Describe the accident that injured you or caused your illness. Include the time, date, place, and any witnesses who saw it happen. State law says you must see an employer-authorized doctor during your first 28 days of treatment.
Pro Tip: Report your workplace accident or illness promptly. If you wait longer than 90 days, you may not qualify for benefits.
2. Verify time off to recover.
If your injury doesn’t require at least a week off work to recover, your employer covers your medical bills but not lost wages. If you can’t work for 7 days or longer, your employer must notify the Workers’ Disability Compensation Agency (WDCA) by filing Form WC-100, Employer’s Basic Report of Injury. Once you miss seven consecutive shifts, you should qualify for partial lost wage payments, but you won’t get benefits for that first week until after your 14th missed workday.
3. Wait for your check.
If approved, then you should get your first lost-wage benefit payment within 30 days. The maximum weekly amount is $1095 in 2023.
4. Take action if you’re denied.
File Form 104A, Application for Mediation or Hearing, within two years to appeal. If you don’t have a Michigan workers’ compensation attorney, the WDCA will try to resolve your claim dispute through mediation. If you have a lawyer, you’ll receive a hearing date once the WDCA transfers your case to an available magistrate’s docket.
Pro Tip: If you have any pre-existing health conditions, you may want to consult a Michigan workers’ compensation lawyer.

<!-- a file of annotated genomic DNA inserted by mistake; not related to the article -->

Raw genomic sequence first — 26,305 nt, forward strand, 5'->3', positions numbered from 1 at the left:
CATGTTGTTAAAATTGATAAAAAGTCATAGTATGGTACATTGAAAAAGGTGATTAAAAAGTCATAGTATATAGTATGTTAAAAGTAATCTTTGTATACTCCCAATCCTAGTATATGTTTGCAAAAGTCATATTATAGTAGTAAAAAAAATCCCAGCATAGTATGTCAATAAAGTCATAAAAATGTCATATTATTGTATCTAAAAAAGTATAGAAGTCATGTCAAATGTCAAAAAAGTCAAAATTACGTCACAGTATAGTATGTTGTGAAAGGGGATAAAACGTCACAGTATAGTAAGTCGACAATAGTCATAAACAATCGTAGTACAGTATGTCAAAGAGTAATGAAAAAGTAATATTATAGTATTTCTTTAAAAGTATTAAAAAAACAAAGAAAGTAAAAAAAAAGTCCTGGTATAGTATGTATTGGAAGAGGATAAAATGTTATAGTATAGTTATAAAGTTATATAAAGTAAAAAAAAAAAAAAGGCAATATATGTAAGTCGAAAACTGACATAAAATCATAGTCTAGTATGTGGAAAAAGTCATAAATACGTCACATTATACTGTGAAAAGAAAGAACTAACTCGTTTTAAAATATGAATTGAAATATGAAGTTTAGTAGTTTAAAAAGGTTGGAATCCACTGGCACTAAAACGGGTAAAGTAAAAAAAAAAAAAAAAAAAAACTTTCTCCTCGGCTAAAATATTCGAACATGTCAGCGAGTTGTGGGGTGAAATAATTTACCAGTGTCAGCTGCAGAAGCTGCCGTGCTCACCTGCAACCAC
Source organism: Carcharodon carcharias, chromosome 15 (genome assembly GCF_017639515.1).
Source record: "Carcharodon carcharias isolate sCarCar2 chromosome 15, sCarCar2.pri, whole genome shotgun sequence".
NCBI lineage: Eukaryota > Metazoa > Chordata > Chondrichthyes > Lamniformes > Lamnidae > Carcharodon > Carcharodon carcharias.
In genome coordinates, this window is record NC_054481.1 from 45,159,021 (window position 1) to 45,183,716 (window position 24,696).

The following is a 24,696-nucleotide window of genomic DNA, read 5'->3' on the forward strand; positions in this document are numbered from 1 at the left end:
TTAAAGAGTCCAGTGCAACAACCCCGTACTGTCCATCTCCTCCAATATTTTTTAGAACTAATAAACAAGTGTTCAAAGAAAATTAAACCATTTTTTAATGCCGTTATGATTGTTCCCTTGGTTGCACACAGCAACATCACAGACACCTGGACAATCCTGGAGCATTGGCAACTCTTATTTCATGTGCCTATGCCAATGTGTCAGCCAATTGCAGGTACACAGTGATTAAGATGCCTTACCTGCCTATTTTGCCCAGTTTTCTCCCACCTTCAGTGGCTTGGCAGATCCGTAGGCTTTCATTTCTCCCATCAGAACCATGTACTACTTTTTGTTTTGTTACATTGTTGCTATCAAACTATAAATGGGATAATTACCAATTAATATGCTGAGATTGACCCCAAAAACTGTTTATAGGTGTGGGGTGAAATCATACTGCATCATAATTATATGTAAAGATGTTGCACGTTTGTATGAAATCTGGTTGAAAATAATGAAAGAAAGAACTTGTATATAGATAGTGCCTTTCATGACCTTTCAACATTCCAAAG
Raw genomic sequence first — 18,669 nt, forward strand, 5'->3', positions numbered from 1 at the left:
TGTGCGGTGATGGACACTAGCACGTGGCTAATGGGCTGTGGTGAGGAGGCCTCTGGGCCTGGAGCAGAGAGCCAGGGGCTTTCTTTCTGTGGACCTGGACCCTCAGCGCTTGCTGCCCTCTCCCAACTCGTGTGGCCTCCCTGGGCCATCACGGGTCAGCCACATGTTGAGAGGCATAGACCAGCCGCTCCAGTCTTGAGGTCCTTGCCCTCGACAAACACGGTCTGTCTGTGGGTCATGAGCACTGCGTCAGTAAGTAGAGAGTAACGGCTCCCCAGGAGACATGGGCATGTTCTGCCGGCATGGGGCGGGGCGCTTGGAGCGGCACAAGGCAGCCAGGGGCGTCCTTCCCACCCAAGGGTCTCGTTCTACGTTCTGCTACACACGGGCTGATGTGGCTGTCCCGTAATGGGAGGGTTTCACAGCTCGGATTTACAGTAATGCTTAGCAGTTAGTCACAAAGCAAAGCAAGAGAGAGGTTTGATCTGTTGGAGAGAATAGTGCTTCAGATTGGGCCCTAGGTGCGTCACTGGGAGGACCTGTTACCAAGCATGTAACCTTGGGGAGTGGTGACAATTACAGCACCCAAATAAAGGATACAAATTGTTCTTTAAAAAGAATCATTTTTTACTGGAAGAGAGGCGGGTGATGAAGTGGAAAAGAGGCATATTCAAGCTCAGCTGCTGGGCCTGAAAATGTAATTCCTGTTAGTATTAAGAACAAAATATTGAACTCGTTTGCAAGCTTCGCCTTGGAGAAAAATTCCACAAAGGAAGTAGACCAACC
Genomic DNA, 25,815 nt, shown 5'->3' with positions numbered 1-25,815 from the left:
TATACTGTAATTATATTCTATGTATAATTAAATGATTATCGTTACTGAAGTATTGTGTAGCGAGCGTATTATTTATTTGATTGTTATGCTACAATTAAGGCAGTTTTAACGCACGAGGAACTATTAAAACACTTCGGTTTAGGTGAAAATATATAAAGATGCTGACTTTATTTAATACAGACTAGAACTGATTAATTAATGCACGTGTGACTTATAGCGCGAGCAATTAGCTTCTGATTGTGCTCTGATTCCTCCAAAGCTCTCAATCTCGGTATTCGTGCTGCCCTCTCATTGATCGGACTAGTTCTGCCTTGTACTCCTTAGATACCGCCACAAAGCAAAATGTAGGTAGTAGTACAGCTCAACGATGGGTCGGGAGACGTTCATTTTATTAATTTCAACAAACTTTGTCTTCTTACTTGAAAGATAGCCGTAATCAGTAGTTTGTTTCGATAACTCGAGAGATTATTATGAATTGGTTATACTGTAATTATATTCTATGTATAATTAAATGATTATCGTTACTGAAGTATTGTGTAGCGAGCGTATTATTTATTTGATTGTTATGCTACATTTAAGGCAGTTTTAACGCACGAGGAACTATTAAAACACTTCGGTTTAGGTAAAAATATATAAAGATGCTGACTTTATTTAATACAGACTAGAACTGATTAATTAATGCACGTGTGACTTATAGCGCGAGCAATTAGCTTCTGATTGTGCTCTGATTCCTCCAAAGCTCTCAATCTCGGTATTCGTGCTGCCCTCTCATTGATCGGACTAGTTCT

Click here for details on the Michigan workers‘ compensation program.
What Else Should I Know About Michigan Workers’ Compensation?
The Bureau of Labor Statistics analyzes workers’ comp data on most U.S. states and territories. Claims activity in the Wolverine State was declining before COVID-19. The total number of recordable cases dropped from 109,300 in 2017 to 101,900 in 2019 and continues to be below pre-COVID levels.
The number of claims reported in the service sector – and the total number of employees missing work, transferring jobs, or receiving restrictions – surpassed pre-COVID levels in 2020. Both metrics spiked in 2020, likely due to accidents and illnesses driven by the return to work. Since then, the number of service industry claims has returned to 2018 levels, but the number of employees affected remains higher than before the pandemic.
Can I Get Free Legal Help With My Claim?
When you’re dealing with a work-related illness or injury, navigating the Michigan workers’ compensation system can make the discomfort and frustration even worse.
A skilled attorney can help you get maximum benefits faster. They’ll do a free, confidential claim evaluation. If they take your case, they can negotiate with insurers, gather medical evidence to support your claim and represent you at hearings.
If you don’t win a cash settlement, then you pay your lawyer $0. But if your case is successful, you pay only a reasonable, one-time fee.
Ready to see if you qualify? Click the button below to sign up for a free phone call during regular weekday business hours:
Margot Lester is the CEO of The Word Factory, a B2B & B2C content marketing agency that provides services for Fortune 100 brands, healthtech companies and SaaS developers. An award-winning business and brand journalist, she writes for daily and weekly newspapers and business journals, national magazines, in-flight publications and leading websites. Margot is also an in-demand writing coach and organizational communications trainer, helping individuals and teams write more effectively. Twitter/X: @word_factory LinkedIn: linkedin.com/in/margotlester.